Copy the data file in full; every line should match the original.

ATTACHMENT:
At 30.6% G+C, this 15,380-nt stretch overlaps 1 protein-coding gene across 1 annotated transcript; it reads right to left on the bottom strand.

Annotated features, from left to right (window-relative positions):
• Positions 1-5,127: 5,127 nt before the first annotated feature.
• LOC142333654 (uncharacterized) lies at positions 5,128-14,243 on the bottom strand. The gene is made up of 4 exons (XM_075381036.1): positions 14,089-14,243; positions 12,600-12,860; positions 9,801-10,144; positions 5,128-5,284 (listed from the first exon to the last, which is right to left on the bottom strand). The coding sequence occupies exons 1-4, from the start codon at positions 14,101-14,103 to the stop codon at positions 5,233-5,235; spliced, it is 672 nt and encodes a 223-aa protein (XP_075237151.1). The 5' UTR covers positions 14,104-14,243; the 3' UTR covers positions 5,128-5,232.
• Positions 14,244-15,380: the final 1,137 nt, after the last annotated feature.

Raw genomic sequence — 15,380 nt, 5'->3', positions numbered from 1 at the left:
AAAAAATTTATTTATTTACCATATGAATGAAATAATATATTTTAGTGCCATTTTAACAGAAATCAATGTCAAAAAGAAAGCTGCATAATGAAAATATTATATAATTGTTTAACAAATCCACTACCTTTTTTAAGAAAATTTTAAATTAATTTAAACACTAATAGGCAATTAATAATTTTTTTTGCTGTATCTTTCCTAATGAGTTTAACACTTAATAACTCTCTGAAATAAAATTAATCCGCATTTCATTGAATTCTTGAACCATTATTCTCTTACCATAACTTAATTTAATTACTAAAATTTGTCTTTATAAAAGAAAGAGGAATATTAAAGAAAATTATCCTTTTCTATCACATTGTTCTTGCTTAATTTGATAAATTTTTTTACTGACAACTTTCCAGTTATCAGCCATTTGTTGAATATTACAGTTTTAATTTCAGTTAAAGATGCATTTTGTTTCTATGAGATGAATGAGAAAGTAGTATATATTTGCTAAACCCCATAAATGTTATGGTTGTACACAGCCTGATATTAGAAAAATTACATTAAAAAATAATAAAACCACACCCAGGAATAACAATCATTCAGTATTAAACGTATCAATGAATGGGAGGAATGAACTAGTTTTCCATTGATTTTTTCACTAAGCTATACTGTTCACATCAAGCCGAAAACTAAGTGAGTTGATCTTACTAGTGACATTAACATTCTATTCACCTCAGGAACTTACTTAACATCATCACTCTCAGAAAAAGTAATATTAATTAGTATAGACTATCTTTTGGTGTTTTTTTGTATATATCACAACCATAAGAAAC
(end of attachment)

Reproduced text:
At 30.6% G+C, this 15,380-nt stretch overlaps 1 protein-coding gene across 1 annotated transcript; it reads right to left on the bottom strand.

Annotated features, from left to right (window-relative positions):
• Positions 1-5,127: 5,127 nt before the first annotated feature.
• LOC142333654 (uncharacterized) lies at positions 5,128-14,243 on the bottom strand. The gene is made up of 4 exons (XM_075381036.1): positions 14,089-14,243; positions 12,600-12,860; positions 9,801-10,144; positions 5,128-5,284 (listed from the first exon to the last, which is right to left on the bottom strand). The coding sequence occupies exons 1-4, from the start codon at positions 14,101-14,103 to the stop codon at positions 5,233-5,235; spliced, it is 672 nt and encodes a 223-aa protein (XP_075237151.1). The 5' UTR covers positions 14,104-14,243; the 3' UTR covers positions 5,128-5,232.
• Positions 14,244-15,380: the final 1,137 nt, after the last annotated feature.

Raw genomic sequence — 15,380 nt, 5'->3', positions numbered from 1 at the left:
AAAAAATTTATTTATTTACCATATGAATGAAATAATATATTTTAGTGCCATTTTAACAGAAATCAATGTCAAAAAGAAAGCTGCATAATGAAAATATTATATAATTGTTTAACAAATCCACTACCTTTTTTAAGAAAATTTTAAATTAATTTAAACACTAATAGGCAATTAATAATTTTTTTTGCTGTATCTTTCCTAATGAGTTTAACACTTAATAACTCTCTGAAATAAAATTAATCCGCATTTCATTGAATTCTTGAACCATTATTCTCTTACCATAACTTAATTTAATTACTAAAATTTGTCTTTATAAAAGAAAGAGGAATATTAAAGAAAATTATCCTTTTCTATCACATTGTTCTTGCTTAATTTGATAAATTTTTTTACTGACAACTTTCCAGTTATCAGCCATTTGTTGAATATTACAGTTTTAATTTCAGTTAAAGATGCATTTTGTTTCTATGAGATGAATGAGAAAGTAGTATATATTTGCTAAACCCCATAAATGTTATGGTTGTACACAGCCTGATATTAGAAAAATTACATTAAAAAATAATAAAACCACACCCAGGAATAACAATCATTCAGTATTAAACGTATCAATGAATGGGAGGAATGAACTAGTTTTCCATTGATTTTTTCACTAAGCTATACTGTTCACATCAAGCCGAAAACTAAGTGAGTTGATCTTACTAGTGACATTAACATTCTATTCACCTCAGGAACTTACTTAACATCATCACTCTCAGAAAAAGTAATATTAATTAGTATAGACTATCTTTTGGTGTTTTTTTGTATATATCACAACCATAAGAAAC